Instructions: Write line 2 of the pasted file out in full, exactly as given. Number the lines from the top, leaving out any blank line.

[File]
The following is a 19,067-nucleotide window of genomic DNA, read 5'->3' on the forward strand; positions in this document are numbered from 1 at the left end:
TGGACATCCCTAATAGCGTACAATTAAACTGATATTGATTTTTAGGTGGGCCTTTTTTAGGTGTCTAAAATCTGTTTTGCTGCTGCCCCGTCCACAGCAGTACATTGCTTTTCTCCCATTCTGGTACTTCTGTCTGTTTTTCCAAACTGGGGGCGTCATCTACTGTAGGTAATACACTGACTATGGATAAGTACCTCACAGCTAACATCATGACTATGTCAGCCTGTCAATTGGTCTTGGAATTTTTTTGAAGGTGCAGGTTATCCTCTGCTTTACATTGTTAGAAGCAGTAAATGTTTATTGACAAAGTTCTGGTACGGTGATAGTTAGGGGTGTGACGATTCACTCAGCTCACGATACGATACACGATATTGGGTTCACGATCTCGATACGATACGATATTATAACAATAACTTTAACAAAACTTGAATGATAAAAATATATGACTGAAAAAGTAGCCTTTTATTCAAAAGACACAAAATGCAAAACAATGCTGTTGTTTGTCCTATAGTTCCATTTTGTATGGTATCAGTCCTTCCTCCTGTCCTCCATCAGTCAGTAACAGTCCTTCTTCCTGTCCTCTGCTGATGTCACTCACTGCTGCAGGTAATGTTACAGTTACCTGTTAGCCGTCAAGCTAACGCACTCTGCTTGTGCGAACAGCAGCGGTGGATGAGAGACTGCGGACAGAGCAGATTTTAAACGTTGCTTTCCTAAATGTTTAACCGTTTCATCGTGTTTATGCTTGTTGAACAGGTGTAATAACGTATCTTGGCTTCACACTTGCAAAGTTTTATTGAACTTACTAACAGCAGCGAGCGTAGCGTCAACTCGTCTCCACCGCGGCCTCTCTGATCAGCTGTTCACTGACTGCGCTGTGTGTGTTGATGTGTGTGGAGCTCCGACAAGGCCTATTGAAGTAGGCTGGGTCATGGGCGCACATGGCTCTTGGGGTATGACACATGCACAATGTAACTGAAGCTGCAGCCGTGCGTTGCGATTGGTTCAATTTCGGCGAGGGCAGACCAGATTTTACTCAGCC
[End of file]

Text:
TGGACATCCCTAATAGCGTACAATTAAACTGATATTGATTTTTAGGTGGGCCTTTTTTAGGTGTCTAAAATCTGTTTTGCTGCTGCCCCGTCCACAGCAGTACATTGCTTTTCTCCCATTCTGGTACTTCTGTCTGTTTTTCCAAACTGGGGGCGTCATCTACTGTAGGTAATACACTGACTATGGATAAGTACCTCACAGCTAACATCATGACTATGTCAGCCTGTCAATTGGTCTTGGAATTTTTTTGAAGGTGCAGGTTATCCTCTGCTTTACATTGTTAGAAGCAGTAAATGTTTATTGACAAAGTTCTGGTACGGTGATAGTTAGGGGTGTGACGATTCACTCAGCTCACGATACGATACACGATATTGGGTTCACGATCTCGATACGATACGATATTATAACAATAACTTTAACAAAACTTGAATGATAAAAATATATGACTGAAAAAGTAGCCTTTTATTCAAAAGACACAAAATGCAAAACAATGCTGTTGTTTGTCCTATAGTTCCATTTTGTATGGTATCAGTCCTTCCTCCTGTCCTCCATCAGTCAGTAACAGTCCTTCTTCCTGTCCTCTGCTGATGTCACTCACTGCTGCAGGTAATGTTACAGTTACCTGTTAGCCGTCAAGCTAACGCACTCTGCTTGTGCGAACAGCAGCGGTGGATGAGAGACTGCGGACAGAGCAGATTTTAAACGTTGCTTTCCTAAATGTTTAACCGTTTCATCGTGTTTATGCTTGTTGAACAGGTGTAATAACGTATCTTGGCTTCACACTTGCAAAGTTTTATTGAACTTACTAACAGCAGCGAGCGTAGCGTCAACTCGTCTCCACCGCGGCCTCTCTGATCAGCTGTTCACTGACTGCGCTGTGTGTGTTGATGTGTGTGGAGCTCCGACAAGGCCTATTGAAGTAGGCTGGGTCATGGGCGCACATGGCTCTTGGGGTATGACACATGCACAATGTAACTGAAGCTGCAGCCGTGCGTTGCGATTGGTTCAATTTCGGCGAGGGCAGACCAGATTTTACTCAGCC